Following a tragic March 2011 incident in which their Los Angeles house burnt to the ground and both Annette and husband Glen were hospitalized with smoke inhalation, the couple moved to Bakersfield, California. A little more than a year later, and over 25 years after she was diagnosed with this long and painful illness, Annette passed away on April 8, 2013 from complications at age 70. To the present, her foundation continues to raise money to help find cures for this and other debilitating disorders, including Lou Gehrig's disease.

- IMDb Mini Biography By: Bill Hafker thehuntzie@yahoo.com

Spouse (2)

Glen Holt (3 May 1986 - 8 April 2013) (her death)
Jack Gilardi (9 January 1965 - 21 March 1983) (divorced) (3 children)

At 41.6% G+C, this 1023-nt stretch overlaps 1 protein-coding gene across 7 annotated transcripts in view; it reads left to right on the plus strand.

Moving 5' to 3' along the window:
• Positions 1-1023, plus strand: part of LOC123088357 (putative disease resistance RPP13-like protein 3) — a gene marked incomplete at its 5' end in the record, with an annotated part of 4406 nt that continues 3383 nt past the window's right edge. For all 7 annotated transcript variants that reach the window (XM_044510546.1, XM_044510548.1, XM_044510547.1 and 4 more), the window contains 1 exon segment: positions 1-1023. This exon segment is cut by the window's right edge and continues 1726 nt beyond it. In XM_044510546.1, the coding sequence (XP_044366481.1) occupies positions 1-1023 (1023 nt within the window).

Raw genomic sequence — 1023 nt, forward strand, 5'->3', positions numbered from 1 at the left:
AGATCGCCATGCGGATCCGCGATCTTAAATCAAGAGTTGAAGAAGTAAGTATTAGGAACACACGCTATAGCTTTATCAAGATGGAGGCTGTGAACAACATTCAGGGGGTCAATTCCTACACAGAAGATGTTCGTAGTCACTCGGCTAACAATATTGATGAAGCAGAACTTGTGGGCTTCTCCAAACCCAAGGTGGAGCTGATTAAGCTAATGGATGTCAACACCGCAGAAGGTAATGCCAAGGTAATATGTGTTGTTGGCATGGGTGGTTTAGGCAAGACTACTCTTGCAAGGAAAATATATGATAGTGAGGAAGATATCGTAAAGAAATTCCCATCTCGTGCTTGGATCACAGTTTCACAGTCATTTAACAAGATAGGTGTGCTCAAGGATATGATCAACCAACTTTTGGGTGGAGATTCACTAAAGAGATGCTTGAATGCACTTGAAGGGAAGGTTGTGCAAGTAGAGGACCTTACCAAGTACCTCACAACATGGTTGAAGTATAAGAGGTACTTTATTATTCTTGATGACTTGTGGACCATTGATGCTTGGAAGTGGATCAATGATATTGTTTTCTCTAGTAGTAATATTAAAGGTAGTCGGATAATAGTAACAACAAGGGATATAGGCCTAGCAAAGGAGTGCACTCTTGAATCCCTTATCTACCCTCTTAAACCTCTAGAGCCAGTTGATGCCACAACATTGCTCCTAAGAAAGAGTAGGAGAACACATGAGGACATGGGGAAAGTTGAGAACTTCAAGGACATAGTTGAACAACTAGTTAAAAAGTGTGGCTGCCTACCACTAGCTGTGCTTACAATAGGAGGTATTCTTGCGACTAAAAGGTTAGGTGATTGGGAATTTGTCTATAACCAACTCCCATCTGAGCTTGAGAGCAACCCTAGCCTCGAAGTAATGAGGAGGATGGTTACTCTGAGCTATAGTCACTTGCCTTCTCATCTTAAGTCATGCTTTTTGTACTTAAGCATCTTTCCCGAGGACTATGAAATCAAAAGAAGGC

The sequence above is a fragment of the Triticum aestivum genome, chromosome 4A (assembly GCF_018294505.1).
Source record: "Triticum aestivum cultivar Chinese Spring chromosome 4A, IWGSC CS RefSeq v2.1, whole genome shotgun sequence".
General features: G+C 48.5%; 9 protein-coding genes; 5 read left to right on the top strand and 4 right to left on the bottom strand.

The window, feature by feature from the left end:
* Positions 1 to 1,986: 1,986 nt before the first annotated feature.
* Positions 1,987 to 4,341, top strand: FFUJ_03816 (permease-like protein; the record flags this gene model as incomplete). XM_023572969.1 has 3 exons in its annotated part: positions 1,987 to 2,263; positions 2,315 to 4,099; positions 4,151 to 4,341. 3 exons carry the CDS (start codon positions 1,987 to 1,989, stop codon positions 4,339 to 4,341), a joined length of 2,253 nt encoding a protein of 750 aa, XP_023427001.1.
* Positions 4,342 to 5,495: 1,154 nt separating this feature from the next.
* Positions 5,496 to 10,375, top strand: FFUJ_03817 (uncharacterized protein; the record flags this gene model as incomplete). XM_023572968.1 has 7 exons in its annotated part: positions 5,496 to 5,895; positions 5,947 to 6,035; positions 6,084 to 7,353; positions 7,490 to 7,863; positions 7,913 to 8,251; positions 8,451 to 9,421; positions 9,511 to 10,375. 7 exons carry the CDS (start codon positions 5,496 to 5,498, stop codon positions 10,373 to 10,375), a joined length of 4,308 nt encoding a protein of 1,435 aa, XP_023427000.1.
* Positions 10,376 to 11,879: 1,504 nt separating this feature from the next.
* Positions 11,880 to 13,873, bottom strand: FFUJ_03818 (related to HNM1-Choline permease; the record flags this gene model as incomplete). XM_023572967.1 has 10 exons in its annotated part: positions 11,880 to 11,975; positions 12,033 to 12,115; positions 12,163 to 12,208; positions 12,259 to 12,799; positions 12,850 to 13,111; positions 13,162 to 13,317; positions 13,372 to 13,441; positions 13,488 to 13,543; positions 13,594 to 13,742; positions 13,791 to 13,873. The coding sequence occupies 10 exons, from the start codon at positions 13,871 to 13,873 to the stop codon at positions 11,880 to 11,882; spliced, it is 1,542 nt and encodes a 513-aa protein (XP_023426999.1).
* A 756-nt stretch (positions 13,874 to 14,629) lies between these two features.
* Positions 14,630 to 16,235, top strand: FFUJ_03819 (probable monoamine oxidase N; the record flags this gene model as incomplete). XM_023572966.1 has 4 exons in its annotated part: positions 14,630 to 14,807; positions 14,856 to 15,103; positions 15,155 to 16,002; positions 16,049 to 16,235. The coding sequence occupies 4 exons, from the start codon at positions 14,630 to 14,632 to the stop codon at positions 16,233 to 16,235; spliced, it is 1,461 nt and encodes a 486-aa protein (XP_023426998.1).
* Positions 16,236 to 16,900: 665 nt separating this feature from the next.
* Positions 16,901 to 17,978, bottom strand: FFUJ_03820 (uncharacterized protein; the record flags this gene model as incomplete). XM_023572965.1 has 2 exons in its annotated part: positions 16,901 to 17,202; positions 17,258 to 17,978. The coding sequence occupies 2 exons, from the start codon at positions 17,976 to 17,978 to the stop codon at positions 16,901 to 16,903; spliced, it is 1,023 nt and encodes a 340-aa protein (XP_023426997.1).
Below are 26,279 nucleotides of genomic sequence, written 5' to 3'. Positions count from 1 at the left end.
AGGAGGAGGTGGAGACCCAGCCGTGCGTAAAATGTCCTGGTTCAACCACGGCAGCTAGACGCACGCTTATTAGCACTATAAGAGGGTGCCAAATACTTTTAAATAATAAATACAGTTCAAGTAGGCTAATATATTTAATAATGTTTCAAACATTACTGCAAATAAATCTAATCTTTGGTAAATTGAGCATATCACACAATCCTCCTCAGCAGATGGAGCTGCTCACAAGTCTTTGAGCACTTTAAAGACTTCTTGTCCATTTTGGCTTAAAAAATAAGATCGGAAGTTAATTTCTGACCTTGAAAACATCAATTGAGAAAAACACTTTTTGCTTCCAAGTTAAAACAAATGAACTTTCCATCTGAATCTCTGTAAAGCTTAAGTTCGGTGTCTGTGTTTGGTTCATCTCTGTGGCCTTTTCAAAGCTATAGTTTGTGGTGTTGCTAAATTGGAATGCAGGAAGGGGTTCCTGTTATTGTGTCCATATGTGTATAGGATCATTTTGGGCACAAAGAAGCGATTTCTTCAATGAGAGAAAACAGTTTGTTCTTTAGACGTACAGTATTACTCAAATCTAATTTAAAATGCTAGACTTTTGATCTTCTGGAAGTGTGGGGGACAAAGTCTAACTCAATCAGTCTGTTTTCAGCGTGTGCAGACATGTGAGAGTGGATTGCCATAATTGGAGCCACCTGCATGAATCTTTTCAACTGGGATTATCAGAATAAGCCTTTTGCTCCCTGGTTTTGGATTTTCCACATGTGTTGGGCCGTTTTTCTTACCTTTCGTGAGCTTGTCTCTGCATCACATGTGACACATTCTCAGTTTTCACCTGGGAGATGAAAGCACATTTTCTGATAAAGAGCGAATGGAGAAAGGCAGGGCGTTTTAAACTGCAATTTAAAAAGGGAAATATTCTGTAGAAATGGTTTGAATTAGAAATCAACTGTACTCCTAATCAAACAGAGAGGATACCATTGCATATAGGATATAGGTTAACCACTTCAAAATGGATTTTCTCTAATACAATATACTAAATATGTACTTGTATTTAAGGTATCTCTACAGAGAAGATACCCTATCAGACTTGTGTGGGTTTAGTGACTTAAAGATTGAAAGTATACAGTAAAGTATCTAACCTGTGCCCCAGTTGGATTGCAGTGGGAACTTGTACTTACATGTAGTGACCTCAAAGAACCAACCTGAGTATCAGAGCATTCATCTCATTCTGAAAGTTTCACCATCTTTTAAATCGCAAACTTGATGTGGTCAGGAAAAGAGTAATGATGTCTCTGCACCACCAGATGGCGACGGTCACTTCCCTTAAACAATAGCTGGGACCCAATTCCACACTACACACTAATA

Trade Mark (3)

Disney movies and Beach Party movies
Mickey Mouse Club Mouseketeer
Her sweet smile.

Trivia (26)

Underwent brain surgery to slow down the tremors which result from her multiple sclerosis. She was recovering at home. [November 1999]
In 1987, she was diagnosed with multiple sclerosis. She kept her condition a secret and felt that this was necessary to go public in order to combat rumors that her impaired ability to walk was the result of alcoholism.
Her son, Jason Gilardi, is the drummer for the rock band Caroline's Spine, which was once signed to the Disney-owned label Hollywood Records. He also appears as himself in her biopic, A Dream Is a Wish Your Heart Makes: The Annette Funicello Story (1995).
Had appeared with Frankie Avalon in eleven films: Beach Party (1963), Bikini Beach (1964), Muscle Beach Party (1964), Pajama Party (1964), Dr. Goldfoot and the Bikini Machine (1965), Beach Blanket Bingo (1965), How to Stuff a Wild Bikini (1965), Fireball 500 (1966), Thunder Alley (1967), Back to the Beach (1987) and Troop Beverly Hills (1989).
When she made the various beach pictures for American International Pictures (AIP), she was still technically under contract to Disney, doing the AIP films on a loan-out basis, something of which Walt Disney always emphatically reminded her.